Read the full article by Melissa Byroade, Fabio Dworschak, & William Jackson (JD SUPRA)

“Per- and polyfluoroalkyl substances (PFAS) are a group of man-made chemicals that contain nearly 5,000 different compounds.[1]  PFAS are ubiquitous and can be found in a variety of everyday products, including stain- and water-resistant fabrics and carpeting, cleaning products, cookware, paints, and fire-fighting foams.[2]  The Environmental Protection Agency (EPA) warns that exposure to at least some PFAS ‘can lead to adverse health outcomes in humans.’[3]

Federal PFAS Actions

While PFAS remain largely unregulated at the federal level, the federal government has taken steps to develop guidelines to protect human health from PFAS contamination.  In 2009, the EPA issued provisional health advisories for two PFAS: perfluorooctanoic acid (PFOA) and perfluorooctane sulfonate (PFOS).[4]  Provisional health advisories ‘are developed to provide information in response to an urgent or rapidly developing situation’ and ‘reflect reasonable, health-based hazard concentrations above which action should be taken to reduce exposure to unregulated contaminants in drinking water.’[5] The nonbinding advisories set the limit for PFOA at 400 parts per trillion (ppt) and PFOS at 200 ppt.[6]  

From 2013 to 2015, the EPA conducted, pursuant to its Third Unregulated Contaminant Monitoring Rule (UCMR3), large-scale sampling of six PFAS compounds: PFOA, PFOS, perfluorononanoic acid (PFNA), perfluorohexanesulfonic acid (PFHxS), perfluoroheptanoic acid (PFHpA), and perfluorobutanesulfonic acid (PFBS).[7] This sampling and monitoring was intended to be the ‘basis for future regulatory actions to protect public health.’[8] Based on the 2009 provisional health advisories, the level of contamination appeared low.[9] That quickly changed, however, when the EPA revised its drinking-water advisories.[10]

In 2016, EPA revised its exposure guidelines for PFOA and PFOS by issuing new drinking-water health advisories to 70 ppt, for either chemical individually or combined.[11] This remains the nonbinding standard for PFAS at the federal government level.  Health advisories “provide information on contaminants that can cause human health effects and are known or anticipated to occur in drinking water.’ [12] At 70 ppt, individually and combined, the EPA explained, the advisories ‘offers a margin of protection for all Americans throughout their life from adverse health effects resulting from exposure to PFOA and PFOS in drinking water.’[13] Drinking water in 21 states, two US territories, and one tribal community tested above the 70 ppt limit.[14]

In June 2018, the Agency for Toxic Substances and Disease Registry (ATSDR) of the Department of Health and Human Services released a draft Toxicological Profile for Perfluoroalkyls.[15]  The ATSDR set minimal risk level in drinking water for four PFAS: (1) PFOA at 78 ppt (adult) and 21 ppt (child); (2) PFOS at 52 ppt (adult) and 14 ppt (child); (3) PFHxS at 517 ppt (adult) and 140 ppt (child); and (4) PFNA at 78 ppt (adult) and 21 ppt (child).[16] Exposure below these levels, the ATSDR explained, ‘is not expected to result in adverse health effects.’[17] Like the EPA health advisories, these risk levels are nonbinding.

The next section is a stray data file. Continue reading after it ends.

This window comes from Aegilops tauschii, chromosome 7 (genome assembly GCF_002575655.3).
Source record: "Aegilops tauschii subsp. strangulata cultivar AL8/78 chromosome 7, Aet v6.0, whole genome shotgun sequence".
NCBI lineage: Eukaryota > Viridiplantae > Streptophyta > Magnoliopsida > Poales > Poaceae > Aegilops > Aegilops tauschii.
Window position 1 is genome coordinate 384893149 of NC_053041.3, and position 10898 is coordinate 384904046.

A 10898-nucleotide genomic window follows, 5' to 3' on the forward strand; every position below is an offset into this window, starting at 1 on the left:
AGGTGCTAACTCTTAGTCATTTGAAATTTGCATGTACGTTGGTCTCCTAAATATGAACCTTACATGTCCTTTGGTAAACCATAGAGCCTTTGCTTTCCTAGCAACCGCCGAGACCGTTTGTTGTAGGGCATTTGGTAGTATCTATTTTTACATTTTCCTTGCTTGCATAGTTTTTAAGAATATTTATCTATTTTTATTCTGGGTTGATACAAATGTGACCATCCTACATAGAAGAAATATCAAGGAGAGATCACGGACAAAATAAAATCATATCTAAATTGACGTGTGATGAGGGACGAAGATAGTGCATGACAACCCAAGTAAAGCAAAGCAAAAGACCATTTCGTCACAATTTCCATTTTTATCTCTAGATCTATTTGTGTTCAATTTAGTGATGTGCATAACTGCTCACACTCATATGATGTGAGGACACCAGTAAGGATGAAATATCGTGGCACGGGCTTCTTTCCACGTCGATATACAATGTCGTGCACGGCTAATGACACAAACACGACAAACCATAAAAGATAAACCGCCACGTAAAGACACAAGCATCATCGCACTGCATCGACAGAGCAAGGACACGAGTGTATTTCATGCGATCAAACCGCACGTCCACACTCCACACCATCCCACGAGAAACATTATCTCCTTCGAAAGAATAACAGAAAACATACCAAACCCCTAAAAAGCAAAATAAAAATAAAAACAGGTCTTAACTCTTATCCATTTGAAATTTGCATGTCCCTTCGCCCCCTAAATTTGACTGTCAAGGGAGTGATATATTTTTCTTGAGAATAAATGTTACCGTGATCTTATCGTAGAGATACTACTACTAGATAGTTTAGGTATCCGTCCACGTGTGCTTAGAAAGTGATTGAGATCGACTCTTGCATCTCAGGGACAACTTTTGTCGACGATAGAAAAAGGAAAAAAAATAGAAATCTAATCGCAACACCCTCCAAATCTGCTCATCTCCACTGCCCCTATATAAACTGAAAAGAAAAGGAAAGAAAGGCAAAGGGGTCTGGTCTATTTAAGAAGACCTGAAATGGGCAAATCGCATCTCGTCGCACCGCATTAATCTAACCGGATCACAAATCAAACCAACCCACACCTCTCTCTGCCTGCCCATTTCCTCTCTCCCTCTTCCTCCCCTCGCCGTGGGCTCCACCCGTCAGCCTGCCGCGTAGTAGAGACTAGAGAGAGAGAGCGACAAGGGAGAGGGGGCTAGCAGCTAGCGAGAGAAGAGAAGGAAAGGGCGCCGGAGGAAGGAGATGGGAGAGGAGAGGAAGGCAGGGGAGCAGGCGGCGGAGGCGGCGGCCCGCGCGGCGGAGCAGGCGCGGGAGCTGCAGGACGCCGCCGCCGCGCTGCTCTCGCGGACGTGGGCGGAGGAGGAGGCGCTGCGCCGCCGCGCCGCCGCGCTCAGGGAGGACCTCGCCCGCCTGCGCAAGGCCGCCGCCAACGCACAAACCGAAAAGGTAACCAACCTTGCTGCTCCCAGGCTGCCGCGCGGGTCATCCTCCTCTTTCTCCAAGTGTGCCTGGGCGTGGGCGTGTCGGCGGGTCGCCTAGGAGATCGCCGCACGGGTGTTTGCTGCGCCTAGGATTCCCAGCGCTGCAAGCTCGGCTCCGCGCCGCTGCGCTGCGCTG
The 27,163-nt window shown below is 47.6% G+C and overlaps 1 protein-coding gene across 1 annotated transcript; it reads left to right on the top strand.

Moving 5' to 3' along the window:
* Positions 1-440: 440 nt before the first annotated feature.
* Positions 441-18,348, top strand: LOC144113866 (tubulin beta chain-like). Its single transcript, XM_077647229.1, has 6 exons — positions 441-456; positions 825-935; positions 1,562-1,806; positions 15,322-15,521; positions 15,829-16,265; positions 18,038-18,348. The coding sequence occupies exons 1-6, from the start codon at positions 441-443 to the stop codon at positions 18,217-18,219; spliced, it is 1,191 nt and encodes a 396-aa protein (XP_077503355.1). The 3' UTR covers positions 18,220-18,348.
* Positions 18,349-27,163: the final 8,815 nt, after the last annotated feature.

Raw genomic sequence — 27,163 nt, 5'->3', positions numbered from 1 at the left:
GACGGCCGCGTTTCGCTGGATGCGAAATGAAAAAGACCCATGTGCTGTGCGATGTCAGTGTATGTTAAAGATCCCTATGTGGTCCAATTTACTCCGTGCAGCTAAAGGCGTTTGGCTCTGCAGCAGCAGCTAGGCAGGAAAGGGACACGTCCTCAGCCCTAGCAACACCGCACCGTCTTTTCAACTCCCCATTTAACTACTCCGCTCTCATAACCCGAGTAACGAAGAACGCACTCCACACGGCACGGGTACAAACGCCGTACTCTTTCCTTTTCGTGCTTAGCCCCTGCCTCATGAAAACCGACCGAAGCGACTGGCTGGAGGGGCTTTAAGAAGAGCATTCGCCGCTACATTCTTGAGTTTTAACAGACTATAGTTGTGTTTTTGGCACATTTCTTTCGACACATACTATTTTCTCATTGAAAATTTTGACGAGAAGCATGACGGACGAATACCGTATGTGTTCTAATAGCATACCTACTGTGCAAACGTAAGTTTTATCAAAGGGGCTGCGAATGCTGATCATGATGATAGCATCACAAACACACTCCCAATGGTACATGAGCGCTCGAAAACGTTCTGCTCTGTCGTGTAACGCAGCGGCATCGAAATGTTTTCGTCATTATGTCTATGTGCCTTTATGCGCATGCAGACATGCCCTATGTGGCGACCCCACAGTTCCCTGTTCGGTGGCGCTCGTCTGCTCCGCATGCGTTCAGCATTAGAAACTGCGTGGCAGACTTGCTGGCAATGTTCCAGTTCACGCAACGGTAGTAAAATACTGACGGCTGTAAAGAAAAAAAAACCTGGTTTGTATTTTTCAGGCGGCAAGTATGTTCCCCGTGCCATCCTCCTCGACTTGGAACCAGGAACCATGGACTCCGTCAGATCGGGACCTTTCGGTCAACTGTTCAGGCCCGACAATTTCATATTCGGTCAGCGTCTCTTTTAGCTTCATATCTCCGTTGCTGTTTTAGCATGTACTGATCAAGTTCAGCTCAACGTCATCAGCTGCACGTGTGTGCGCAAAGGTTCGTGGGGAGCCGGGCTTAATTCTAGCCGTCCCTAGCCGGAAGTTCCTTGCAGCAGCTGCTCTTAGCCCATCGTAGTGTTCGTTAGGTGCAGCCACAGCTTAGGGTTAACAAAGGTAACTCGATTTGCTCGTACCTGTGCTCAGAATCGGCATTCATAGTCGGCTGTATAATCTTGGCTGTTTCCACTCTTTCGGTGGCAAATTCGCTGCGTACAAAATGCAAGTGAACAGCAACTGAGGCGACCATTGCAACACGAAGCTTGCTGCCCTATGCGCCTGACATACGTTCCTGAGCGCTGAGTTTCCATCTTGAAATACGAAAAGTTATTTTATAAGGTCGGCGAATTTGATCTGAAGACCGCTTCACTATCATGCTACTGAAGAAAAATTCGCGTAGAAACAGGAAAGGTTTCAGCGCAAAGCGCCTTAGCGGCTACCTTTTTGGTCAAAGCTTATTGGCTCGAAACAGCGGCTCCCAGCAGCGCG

In February of 2019, the EPA issued its PFAS Action Plan.[18]  This plan calls for short and long-term actions. A few important actions include:

  • Initiating steps to evaluate the need for a maximum contaminant level for PFOA and PFOS;
  • Beginning the necessary steps to propose designating PFOA and PFOS as hazardous substances;
  • Developing groundwater cleanup recommendations for PFOA and PFOS;
  • Promulgating significant new use rules (“SNUR”) that require EPA notification before chemicals are used in new ways that may create human health and ecological concerns;[19] and
  • Using enforcement actions to help manage PFAS risk.[20]

On December 4, 2019, EPA published an Advanced Notice of Proposed Rulemaking requesting comments on whether EPA should list 600 PFAS currently active in U.S. commerce, or any other PFAS, on the Toxics Release Inventory (‘TRI’) required under the Emergency Planning and Community Right-to-Know Act (“EPCRA”).[21]  A few days later, on December 20, 2019, Congress stepped in and amended EPCRA to add certain individual PFAS chemicals to the TRI program.[22]  These include the PFAS commonly known as PFOA, PFOS, GenX, PFNA, and PFHxS.[23]

On December 19, 2019, the EPA issued its Interim Recommendations to Address Groundwater Contaminated with PFOA and PFOS.[24]  This nonbinding guidance provides screening levels and preliminary goals that allow the EPA to develop final cleanup levels for PFOA and/or PFOS contamination of groundwater that feeds into drinking-water supplies nationwide.[25] The guidance recognizes that cleanup actions under Comprehensive Environmental Response, Compensation, and Liability Act (CERCLA) and Resource Conservation and Recovery Act (RCRA) may ultimately result from the information collected and the final cleanup levels once they are set.[26] The guidance recommends the following actions…”